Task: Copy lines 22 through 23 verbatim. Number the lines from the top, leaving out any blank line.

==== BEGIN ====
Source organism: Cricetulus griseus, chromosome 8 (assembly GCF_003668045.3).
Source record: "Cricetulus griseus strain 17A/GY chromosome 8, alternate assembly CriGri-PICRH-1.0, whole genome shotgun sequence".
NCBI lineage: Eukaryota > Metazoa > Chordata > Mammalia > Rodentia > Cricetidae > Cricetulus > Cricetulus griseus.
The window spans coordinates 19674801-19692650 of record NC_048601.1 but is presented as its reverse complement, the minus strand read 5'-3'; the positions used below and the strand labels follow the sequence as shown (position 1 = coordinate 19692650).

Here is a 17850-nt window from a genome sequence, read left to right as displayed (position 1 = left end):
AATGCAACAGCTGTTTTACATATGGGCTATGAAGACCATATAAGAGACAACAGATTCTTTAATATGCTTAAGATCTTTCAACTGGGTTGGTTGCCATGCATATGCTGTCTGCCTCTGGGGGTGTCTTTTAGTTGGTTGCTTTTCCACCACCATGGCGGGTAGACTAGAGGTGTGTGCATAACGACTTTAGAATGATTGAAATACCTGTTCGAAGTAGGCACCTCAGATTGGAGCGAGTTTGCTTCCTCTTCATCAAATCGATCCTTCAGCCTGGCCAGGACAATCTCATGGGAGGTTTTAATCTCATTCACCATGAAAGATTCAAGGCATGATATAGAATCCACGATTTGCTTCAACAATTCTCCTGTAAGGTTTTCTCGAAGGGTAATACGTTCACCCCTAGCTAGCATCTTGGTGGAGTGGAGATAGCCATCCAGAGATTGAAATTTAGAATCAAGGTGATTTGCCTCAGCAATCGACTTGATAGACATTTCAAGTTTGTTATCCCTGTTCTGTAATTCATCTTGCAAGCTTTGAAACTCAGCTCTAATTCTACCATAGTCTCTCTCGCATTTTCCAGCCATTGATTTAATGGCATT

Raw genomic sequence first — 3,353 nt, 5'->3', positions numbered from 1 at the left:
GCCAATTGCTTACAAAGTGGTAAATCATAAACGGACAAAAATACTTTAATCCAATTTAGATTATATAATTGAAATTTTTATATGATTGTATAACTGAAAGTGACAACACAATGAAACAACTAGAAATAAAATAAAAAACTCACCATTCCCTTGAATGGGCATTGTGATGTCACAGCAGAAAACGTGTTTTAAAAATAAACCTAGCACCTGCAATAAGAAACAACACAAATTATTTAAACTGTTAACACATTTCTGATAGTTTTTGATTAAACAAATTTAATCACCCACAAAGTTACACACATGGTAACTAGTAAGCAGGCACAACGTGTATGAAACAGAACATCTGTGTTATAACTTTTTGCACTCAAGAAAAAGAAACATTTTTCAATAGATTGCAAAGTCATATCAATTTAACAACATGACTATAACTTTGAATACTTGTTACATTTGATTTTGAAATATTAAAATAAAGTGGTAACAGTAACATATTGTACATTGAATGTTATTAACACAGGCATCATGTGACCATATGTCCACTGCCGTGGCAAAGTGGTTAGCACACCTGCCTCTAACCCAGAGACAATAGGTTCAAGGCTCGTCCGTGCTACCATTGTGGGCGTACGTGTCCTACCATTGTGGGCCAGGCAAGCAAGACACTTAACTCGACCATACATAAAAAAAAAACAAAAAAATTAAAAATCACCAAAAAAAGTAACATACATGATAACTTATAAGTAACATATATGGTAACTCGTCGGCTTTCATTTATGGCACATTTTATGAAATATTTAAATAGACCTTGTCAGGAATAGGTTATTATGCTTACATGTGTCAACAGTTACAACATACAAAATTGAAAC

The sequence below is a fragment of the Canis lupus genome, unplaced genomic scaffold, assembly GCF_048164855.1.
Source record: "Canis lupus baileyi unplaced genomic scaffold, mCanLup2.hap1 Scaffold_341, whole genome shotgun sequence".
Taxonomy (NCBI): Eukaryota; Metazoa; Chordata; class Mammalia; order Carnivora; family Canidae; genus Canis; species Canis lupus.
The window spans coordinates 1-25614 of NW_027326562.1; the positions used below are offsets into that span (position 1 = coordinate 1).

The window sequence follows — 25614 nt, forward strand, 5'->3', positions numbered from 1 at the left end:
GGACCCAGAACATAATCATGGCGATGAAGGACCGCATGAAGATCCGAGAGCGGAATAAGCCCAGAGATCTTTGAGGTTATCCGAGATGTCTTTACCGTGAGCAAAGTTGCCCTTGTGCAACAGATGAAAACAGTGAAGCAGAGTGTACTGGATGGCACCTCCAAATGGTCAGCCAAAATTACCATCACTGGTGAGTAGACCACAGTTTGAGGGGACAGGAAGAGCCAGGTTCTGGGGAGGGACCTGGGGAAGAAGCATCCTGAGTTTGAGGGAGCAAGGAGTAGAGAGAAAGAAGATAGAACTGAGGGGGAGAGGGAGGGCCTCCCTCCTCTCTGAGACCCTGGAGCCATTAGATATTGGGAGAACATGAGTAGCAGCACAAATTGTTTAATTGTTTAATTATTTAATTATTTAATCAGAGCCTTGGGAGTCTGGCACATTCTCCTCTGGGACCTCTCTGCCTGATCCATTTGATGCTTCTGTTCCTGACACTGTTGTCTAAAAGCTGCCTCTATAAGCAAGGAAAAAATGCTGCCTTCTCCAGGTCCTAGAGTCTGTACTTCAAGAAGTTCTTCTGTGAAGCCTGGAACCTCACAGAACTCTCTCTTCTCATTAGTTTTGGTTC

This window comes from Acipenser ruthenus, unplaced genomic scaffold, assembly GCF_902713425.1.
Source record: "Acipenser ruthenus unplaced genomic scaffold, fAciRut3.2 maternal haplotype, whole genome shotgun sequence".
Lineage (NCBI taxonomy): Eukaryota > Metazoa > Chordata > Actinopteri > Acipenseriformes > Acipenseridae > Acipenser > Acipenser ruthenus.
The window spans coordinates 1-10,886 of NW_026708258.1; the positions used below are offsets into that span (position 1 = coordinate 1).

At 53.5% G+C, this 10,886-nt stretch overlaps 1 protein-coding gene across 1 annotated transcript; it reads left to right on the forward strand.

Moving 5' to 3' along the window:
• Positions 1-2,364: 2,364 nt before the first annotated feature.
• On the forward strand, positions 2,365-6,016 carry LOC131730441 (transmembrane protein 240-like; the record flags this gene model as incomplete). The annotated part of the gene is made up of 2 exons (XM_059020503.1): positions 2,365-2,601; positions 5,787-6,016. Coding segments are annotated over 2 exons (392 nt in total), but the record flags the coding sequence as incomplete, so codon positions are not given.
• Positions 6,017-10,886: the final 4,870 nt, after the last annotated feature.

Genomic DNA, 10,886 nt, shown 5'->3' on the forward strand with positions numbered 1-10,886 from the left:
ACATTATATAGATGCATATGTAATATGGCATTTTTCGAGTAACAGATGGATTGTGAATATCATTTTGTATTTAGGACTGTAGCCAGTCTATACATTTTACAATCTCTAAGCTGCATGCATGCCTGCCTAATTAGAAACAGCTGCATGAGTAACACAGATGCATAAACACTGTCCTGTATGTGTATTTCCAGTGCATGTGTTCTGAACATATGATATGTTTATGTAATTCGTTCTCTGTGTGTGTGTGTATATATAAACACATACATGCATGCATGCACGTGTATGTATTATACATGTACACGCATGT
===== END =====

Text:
• On the forward strand, positions 2,365-6,016 carry LOC131730441 (transmembrane protein 240-like; the record flags this gene model as incomplete). The annotated part of the gene is made up of 2 exons (XM_059020503.1): positions 2,365-2,601; positions 5,787-6,016. Coding segments are annotated over 2 exons (392 nt in total), but the record flags the coding sequence as incomplete, so codon positions are not given.
• Positions 6,017-10,886: the final 4,870 nt, after the last annotated feature.